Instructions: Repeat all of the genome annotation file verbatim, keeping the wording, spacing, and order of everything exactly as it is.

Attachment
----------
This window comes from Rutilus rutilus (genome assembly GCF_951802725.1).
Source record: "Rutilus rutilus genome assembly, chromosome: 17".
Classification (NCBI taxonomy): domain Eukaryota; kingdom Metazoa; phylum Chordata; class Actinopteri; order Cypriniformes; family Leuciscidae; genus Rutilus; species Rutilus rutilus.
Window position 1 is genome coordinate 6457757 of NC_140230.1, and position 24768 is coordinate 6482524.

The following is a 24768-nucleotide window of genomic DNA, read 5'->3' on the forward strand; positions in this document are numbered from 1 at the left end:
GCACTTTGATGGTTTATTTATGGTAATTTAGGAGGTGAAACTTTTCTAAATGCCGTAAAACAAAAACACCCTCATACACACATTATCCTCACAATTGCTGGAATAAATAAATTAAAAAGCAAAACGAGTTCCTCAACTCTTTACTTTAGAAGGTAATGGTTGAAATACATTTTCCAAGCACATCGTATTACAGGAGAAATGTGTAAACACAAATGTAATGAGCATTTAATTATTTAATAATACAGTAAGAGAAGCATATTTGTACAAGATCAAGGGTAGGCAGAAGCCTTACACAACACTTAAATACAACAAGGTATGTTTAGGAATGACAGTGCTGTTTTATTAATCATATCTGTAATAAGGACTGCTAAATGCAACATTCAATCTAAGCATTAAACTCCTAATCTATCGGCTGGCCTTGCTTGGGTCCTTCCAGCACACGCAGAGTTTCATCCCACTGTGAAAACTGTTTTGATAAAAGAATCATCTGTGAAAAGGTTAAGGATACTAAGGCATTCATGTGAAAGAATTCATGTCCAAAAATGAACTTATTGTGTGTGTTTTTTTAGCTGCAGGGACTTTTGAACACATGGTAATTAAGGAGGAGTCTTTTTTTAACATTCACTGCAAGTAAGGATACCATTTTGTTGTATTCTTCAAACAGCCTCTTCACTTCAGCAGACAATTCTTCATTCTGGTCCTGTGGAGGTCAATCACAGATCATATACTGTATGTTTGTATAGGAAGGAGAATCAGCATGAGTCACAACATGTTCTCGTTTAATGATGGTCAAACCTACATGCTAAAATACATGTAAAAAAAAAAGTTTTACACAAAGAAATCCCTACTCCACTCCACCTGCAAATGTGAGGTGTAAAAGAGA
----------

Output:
This window comes from Rutilus rutilus (genome assembly GCF_951802725.1).
Source record: "Rutilus rutilus genome assembly, chromosome: 17".
Classification (NCBI taxonomy): domain Eukaryota; kingdom Metazoa; phylum Chordata; class Actinopteri; order Cypriniformes; family Leuciscidae; genus Rutilus; species Rutilus rutilus.
Window position 1 is genome coordinate 6457757 of NC_140230.1, and position 24768 is coordinate 6482524.

The following is a 24768-nucleotide window of genomic DNA, read 5'->3' on the forward strand; positions in this document are numbered from 1 at the left end:
GCACTTTGATGGTTTATTTATGGTAATTTAGGAGGTGAAACTTTTCTAAATGCCGTAAAACAAAAACACCCTCATACACACATTATCCTCACAATTGCTGGAATAAATAAATTAAAAAGCAAAACGAGTTCCTCAACTCTTTACTTTAGAAGGTAATGGTTGAAATACATTTTCCAAGCACATCGTATTACAGGAGAAATGTGTAAACACAAATGTAATGAGCATTTAATTATTTAATAATACAGTAAGAGAAGCATATTTGTACAAGATCAAGGGTAGGCAGAAGCCTTACACAACACTTAAATACAACAAGGTATGTTTAGGAATGACAGTGCTGTTTTATTAATCATATCTGTAATAAGGACTGCTAAATGCAACATTCAATCTAAGCATTAAACTCCTAATCTATCGGCTGGCCTTGCTTGGGTCCTTCCAGCACACGCAGAGTTTCATCCCACTGTGAAAACTGTTTTGATAAAAGAATCATCTGTGAAAAGGTTAAGGATACTAAGGCATTCATGTGAAAGAATTCATGTCCAAAAATGAACTTATTGTGTGTGTTTTTTTAGCTGCAGGGACTTTTGAACACATGGTAATTAAGGAGGAGTCTTTTTTTAACATTCACTGCAAGTAAGGATACCATTTTGTTGTATTCTTCAAACAGCCTCTTCACTTCAGCAGACAATTCTTCATTCTGGTCCTGTGGAGGTCAATCACAGATCATATACTGTATGTTTGTATAGGAAGGAGAATCAGCATGAGTCACAACATGTTCTCGTTTAATGATGGTCAAACCTACATGCTAAAATACATGTAAAAAAAAAAGTTTTACACAAAGAAATCCCTACTCCACTCCACCTGCAAATGTGAGGTGTAAAAGAGA